I pretty much agree with most of what you said in the main spiel (thanks for the link, by the way). Star Wars is more fantasy than sci-fi (Jedi knights, princesses, light sabers for swords), but is Edgar Rice Burroughs Mars stories (where a lot of the Star Wars trappings came from) fantasy too–no, because at the time those stories were SF (I don’t know if the Wright brothers had even flown at Kittyhawk yet). There is a timeline issue. On the other hand, are Firefly (the Old West in space) and Cowboys and Aliens sci-fi or western? Genres tend to get mixed up nowadays. Remember Babylon Five? One alien race looked like Roman centurions. Time travel stories tend to really confuse things. I guess the classification doesn’t really matter if we enjoy the story.
As an ex-scientist, I’m more interested in the second part of your post. First, current science uses peer group “quality control” and the scientific method. Nothing is written in stone, but if you observe something N times in an experiment, and N becomes large, scientists know something needs a theory. If another contradictory experiment comes along or that peer group questions the experimental methods (FTL neutrinos, for example), theory has to adapt. Religion is limited in that respect.
On the other hand, the comment relates to the idea of a “technical savage.” People can be users of cell phones and HDTVs without knowing how to make one or even understand how they work. Technology moves so fast that even I’ve become a technical savage although I might understand the general physical principles better than most. I once read a short story where the Pentagon had this new secret weapon–they had a guy who could calculate a square root with pencil and paper! (Can anyone remind me of the title?) Same idea. Clarke’s adage about far-out futuristic science being indistinguishable from magic is already reality for many of us.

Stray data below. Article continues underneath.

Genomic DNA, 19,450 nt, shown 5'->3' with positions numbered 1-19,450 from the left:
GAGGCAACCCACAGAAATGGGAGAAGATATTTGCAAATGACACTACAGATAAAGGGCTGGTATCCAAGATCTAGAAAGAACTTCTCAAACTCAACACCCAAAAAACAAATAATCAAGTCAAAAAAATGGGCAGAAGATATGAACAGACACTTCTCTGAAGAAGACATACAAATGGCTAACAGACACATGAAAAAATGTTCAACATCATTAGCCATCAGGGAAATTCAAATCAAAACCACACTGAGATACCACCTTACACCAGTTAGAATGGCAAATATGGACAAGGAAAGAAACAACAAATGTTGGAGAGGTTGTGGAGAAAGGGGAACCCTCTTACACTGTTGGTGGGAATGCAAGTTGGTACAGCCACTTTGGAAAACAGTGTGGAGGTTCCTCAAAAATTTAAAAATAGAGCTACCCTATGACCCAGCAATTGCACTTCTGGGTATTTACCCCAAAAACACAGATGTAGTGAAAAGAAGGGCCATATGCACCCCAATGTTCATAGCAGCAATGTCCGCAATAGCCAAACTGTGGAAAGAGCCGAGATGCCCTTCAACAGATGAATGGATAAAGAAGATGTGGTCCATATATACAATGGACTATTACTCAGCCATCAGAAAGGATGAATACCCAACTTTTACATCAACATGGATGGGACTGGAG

Sorry for the verbosity.
I’ve been thinking about Antares’ (who wrote a pretty good SF/thriller called HEART OF STONE, by the way – author name is H. Lynn Keith) assertion. He wrote a blog post titled Revelations about the idea also. I was thinking that it comes down to a working knowledge of the scientific method. It doesn’t matter if I do the experiment and repeat the results for me to understand that the scientific method was applied and the results say a certain thing. For some who don’t (or won’t) understand what the scientific method says about theories and facts and such, maybe their acceptance of those theories IS fact.
Most religious “facts” would probably not be reproducible via the scientific method. Anecdotal evidence is not part of a theory. I think maybe that’s what I’m thinking is wrong with his assertions. Give his blog a read if you’d like.
Part of the problem is in the use of the word “theory.” Too many people equate it to “belief” or “conjecture.” “Theory” in the scientific context is NEVER used in that way. A scientific theory just offers an explanation for many related experimental facts (sometimes the theory even explains the relationship). Take X-rays, RF signals, and light. At first blush, they all seem to be different experimental phenomena, but they’re all explained by classic electromagnetic theory. Advances are made when theories (explanations) are combined or expanded to encompass even more phenomena: the electroweak theory “explains” both electromagnetic phenomena and the weak interactions (that famous Higgs boson is used to give mass to 75% of the exchange particles, the W and Z particles, while leaving the photon massless).
But people often don’t understand or even resist scientific advances. I’m one who believes people shouldn’t be allowed to drive without an understanding of elementary mechanics, including Newton’s laws and the phenomenological aspects of friction (phenomenological only because the molecular forces involved in friction are too complex to be described more fundamentally than some simple rules). But that’s just me; I’m biased. 😉